For many years, John, VE3LM; Karl, VE3MB and I, VE3MCF have worked as core of the 20 meter phone team of the Scarborough Radio Amateur Club (VE3WE). The past couple years, we've wondered what we could do differently. John has a friend that he has been trying to get on the amateur bandwagon for years who moved down to Picton, Ontario. Jack aquired a sailboat and asked John to come down at least once a year to "learn to crew" the boat. Several conversations later, arrangements were made to try "Field Day" from the sailboat.
Captain Jack Strachan, Our HOST. Click on the image to view larger picture.
JADA - The Capatain's Sailboat. This picture was taken the three summers ago.
A sailboat is not the most friendly place to mount temporary antennas. The mast is metal. The mast supports are metal cable. You could pull up the centre of a dipole antenna to the top of a mast, but where would you tie off the ends of the antenna that would not be close to a cable. We needed to get a temporary antenna above the mast. (If the sailboat is yours, you could put insulators in when attaching the cables and get instant antenna elements, and/or put permanent antennas at the top of the mast. But that isn't in the rules for field day.) And, where do you find a "ground" if you're not on salt water?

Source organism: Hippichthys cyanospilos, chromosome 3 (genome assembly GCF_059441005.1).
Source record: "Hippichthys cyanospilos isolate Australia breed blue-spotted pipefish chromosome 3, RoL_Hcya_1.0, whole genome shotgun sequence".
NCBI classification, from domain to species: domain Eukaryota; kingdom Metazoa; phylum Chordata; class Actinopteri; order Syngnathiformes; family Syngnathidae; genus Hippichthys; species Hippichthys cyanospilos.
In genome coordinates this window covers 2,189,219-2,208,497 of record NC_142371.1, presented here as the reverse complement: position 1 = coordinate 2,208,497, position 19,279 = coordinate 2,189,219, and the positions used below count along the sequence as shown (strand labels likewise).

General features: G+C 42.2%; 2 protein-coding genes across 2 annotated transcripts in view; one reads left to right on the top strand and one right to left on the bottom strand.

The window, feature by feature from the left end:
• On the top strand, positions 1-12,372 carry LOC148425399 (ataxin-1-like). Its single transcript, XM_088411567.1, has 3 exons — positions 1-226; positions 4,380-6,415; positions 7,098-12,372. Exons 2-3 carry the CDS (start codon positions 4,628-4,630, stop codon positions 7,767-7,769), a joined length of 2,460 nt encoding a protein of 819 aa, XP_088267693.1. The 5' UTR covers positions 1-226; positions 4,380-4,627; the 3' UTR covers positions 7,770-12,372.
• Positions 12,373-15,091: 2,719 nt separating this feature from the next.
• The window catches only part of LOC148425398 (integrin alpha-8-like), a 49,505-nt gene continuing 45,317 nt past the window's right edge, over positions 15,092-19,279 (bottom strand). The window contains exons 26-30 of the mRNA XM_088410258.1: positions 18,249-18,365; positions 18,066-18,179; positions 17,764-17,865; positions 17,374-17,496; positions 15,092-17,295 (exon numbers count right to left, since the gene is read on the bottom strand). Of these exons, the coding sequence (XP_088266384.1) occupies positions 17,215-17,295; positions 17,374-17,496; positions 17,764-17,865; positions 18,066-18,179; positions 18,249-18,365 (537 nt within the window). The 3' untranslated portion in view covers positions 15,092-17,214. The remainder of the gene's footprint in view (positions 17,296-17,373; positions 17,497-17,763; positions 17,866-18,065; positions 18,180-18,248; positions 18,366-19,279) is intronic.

We decided to mount a solid dipole above the top of the mast. It had to avoid the wind speed and direction detection equipment, and the marine band vertical antenna at the top of the mast. The dipole was made from two 20M hamstick antennas on a horizontal mount. Masting was constructed from a wooden shovel handle and thirty-six feet of 1.5" PVC drain pipe. The antenna assembly was hauled into the air using a halyard on the sailboat's main mast attached to the masting approximately seven feet below the dipole. By tilting the assembly, the dipole cleared the sailboat rigging and the detection equipment. This put the dipole about six feet above the top of the sailboat mast. Our dipole could be rotated using the PVC pipe. Our "mast" is a bit of a misnomer since the 36 feet of PVC pipe was not ridgid enough to hold the dipole into the air by itself. It was ridgid enough to hold the dipole seven feet higher than its highest support point where the halyard pulled it tight to the mast. However, the full length was required in order to provide rotation capability and to stop the dipole from becoming a weather vane.
While our 20M antenna proved itself a winner, our second band antenna, a vertical hamstick mounted on the metal handrail at the bow of the boat, was to be very disappointing. Altogether, we recorded 113 contacts on 20M dipole and just four contacts on vertical 15/40/75M. It was enough, we won the 2C section for 2001!
Check out our FD 2002 effort.
More Pictures. Click on the thumbnail shots for the larger pictures:
Twenty Meter Dipole. Installing 75M Vertical (hamstick).
Operating Location. The Field Day Crew.
Crew, captain and guest. Captain and guests.
Sailing, sailing, over the bounding waves.
Usage Counter from September 17, 2001